A rigorous application process has been put in place for Homeland Security positions due to the sensitive nature of the material this government position handles. Certain types of criminal records disqualify an applicant.
50 U.S.C. 435b Section 3002
According to 50 U.S.C. 435b Section 3002, employees of any federal agency, government contractors or active duty members of the Army, Navy, Air Force and Marine Corps convicted of a felony, sentenced to a prison term exceeding one year and incarcerated for more than a year cannot have access to special access programs or restricted data.
Different Types of Security Clearance
The three levels of government clearance are designated as confidential, secret and top secret. If your government position only requires confidential or secret clearance, you may still receive clearance regardless of your record depending on certain mitigating factors. The current law only restricts access to top secret level clearance.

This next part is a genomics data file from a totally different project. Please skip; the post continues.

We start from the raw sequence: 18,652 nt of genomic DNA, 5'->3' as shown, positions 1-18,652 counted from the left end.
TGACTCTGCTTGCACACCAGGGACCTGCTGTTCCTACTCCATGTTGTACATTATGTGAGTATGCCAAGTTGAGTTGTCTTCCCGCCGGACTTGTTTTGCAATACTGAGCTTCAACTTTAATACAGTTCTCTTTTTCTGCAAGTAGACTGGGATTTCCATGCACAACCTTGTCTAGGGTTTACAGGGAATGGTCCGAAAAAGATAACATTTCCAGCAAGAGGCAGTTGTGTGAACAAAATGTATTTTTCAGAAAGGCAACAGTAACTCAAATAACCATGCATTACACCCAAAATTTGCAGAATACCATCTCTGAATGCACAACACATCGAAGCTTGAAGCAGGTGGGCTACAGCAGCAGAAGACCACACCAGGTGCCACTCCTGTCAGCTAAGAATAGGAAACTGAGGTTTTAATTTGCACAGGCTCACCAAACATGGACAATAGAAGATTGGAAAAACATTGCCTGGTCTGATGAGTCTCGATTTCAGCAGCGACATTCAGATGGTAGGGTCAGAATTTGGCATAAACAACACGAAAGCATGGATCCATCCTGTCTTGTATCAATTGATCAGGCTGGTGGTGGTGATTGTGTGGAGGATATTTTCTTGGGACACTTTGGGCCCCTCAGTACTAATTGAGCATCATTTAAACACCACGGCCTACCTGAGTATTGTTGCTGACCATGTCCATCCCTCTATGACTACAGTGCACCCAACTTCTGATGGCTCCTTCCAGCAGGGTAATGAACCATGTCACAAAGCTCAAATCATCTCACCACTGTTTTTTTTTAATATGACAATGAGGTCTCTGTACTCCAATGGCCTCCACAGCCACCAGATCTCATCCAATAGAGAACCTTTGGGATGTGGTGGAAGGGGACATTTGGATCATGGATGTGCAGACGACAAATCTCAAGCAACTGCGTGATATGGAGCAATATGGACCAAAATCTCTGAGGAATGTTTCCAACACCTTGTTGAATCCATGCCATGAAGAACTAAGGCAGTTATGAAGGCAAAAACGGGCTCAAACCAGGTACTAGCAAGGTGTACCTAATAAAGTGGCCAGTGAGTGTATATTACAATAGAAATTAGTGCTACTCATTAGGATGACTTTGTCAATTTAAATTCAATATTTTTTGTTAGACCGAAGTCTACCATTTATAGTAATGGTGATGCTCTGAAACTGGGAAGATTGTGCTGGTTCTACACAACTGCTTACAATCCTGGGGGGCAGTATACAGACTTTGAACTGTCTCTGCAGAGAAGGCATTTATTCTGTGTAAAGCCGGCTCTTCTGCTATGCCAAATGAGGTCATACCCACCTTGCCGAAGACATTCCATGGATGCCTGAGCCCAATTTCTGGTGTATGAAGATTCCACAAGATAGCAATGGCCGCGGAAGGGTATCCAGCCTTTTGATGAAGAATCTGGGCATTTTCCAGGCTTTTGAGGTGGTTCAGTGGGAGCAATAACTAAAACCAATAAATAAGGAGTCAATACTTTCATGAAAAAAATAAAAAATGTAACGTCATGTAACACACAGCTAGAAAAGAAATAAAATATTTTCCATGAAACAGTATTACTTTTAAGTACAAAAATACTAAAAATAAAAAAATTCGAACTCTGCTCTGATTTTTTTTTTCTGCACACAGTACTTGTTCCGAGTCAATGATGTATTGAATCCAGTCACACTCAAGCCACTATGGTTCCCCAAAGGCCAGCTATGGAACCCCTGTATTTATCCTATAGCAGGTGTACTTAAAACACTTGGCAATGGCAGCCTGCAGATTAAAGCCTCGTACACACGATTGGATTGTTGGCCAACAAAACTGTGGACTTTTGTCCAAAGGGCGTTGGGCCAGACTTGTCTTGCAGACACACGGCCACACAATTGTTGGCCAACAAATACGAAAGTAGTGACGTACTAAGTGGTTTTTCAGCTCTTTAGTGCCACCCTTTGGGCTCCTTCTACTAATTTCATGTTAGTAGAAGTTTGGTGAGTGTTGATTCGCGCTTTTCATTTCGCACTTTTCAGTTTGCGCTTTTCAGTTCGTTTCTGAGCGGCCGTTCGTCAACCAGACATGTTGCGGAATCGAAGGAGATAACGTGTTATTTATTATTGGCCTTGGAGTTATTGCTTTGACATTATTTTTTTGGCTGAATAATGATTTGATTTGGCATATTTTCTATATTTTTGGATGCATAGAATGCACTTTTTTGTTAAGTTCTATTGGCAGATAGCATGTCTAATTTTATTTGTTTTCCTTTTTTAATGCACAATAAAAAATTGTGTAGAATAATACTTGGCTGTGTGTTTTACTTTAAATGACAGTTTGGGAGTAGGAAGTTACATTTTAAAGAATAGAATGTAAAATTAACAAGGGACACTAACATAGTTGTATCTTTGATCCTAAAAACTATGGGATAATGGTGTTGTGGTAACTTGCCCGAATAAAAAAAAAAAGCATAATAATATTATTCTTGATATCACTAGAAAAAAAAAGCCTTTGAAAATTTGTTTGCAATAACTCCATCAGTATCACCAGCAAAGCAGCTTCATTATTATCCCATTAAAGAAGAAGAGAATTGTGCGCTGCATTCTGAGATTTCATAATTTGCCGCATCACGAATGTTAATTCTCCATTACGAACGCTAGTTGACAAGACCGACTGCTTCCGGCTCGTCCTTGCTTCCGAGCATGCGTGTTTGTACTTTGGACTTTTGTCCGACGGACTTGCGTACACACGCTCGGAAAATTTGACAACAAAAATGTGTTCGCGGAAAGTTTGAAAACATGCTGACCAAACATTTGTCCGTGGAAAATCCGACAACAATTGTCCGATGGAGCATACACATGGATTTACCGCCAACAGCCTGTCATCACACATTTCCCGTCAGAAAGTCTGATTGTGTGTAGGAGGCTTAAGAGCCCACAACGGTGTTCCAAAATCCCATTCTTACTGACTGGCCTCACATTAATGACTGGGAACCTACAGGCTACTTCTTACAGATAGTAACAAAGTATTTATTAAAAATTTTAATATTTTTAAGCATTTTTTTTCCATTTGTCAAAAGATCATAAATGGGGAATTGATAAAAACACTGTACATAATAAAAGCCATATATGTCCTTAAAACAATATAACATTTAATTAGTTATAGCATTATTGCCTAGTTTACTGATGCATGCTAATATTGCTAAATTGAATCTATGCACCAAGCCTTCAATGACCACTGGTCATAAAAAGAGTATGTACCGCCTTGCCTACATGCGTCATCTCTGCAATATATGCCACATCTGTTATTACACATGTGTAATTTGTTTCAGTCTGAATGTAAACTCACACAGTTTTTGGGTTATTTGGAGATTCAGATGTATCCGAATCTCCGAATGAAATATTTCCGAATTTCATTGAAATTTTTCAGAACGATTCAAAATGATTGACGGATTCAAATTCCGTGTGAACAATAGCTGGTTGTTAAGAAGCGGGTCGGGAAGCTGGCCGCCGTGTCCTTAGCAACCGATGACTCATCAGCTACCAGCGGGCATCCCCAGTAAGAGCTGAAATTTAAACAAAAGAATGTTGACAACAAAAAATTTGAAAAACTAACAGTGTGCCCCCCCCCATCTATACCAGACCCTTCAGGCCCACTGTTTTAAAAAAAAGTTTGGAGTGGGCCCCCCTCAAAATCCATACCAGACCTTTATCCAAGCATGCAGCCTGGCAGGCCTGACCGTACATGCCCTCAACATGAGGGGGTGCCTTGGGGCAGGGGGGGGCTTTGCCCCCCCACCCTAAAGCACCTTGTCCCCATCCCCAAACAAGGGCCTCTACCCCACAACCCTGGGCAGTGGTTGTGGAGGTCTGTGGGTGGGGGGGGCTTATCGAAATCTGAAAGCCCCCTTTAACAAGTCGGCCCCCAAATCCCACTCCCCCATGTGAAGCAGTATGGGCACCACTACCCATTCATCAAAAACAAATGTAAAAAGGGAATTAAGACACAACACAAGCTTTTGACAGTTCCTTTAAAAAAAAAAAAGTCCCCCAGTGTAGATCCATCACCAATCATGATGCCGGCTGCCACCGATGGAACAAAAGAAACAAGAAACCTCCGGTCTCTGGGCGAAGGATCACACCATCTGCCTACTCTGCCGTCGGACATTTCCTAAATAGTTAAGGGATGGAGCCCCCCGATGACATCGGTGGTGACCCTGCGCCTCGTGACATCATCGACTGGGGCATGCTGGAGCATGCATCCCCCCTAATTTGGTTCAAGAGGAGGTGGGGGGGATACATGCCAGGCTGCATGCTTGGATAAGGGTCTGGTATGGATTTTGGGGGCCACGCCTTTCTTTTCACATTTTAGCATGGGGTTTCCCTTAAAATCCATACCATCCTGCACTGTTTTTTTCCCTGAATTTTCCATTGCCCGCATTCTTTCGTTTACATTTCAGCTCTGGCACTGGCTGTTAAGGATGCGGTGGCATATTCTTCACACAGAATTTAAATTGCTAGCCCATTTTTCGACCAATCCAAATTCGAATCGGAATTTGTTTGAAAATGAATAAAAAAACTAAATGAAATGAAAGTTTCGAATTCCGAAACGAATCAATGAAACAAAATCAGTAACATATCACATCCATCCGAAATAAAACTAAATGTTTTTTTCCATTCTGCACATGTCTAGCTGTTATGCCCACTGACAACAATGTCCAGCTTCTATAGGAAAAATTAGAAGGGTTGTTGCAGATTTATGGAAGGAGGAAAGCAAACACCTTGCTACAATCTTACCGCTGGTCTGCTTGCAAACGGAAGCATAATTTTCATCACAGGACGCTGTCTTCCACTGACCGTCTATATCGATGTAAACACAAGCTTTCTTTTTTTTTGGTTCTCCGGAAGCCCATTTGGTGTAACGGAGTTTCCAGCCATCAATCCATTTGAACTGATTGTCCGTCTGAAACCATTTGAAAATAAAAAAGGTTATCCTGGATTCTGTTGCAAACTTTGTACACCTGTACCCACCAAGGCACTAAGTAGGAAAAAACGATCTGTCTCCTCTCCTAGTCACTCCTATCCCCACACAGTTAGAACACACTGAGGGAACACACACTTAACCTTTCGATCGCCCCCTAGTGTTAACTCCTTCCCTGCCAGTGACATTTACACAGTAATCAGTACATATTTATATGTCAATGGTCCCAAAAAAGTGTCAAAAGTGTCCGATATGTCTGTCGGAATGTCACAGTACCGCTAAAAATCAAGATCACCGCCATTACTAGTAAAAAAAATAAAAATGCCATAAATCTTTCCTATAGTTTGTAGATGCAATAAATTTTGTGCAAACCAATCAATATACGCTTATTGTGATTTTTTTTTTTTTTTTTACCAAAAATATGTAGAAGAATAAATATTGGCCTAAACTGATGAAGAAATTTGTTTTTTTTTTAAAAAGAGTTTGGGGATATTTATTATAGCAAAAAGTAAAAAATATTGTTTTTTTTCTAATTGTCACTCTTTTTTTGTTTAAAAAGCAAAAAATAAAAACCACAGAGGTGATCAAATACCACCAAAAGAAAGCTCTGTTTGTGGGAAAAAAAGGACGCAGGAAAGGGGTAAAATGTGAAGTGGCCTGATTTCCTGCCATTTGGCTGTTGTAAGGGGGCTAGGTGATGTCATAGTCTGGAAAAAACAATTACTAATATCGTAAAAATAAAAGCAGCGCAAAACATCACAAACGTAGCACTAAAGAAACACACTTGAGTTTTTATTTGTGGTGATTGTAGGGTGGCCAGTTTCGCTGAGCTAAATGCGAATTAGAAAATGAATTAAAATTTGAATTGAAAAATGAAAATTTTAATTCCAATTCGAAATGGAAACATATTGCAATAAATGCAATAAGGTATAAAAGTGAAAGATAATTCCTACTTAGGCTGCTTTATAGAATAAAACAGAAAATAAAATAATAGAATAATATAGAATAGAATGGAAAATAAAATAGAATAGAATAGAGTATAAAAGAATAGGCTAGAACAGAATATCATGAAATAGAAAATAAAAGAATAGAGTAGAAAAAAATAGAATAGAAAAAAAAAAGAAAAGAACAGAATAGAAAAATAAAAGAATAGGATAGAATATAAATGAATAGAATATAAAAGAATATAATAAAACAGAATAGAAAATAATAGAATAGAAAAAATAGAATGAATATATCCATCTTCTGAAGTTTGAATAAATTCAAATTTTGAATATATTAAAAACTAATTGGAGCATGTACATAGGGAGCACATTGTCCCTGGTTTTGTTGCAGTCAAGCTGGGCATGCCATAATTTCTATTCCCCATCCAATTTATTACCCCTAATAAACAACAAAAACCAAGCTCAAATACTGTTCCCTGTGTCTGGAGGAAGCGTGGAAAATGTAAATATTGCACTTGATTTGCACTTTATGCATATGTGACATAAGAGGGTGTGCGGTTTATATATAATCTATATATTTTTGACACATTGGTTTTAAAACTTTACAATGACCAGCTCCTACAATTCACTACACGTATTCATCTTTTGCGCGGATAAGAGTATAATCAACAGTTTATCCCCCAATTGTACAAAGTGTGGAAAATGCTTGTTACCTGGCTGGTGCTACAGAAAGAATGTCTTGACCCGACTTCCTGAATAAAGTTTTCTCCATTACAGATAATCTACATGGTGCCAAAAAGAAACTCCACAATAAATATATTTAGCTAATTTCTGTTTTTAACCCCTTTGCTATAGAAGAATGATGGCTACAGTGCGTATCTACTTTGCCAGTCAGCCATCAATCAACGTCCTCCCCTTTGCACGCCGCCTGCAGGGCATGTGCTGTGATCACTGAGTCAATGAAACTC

Read More: How Long Does a Security Clearance Last?
Federal agencies may look into mitigating circumstances to determine whether the candidate is eligible for security clearance. If the felony was committed many years ago, the agency may sign a waiver and grant the candidate clearance. The agencies will immediately disqualify a candidate who lies about his criminal record.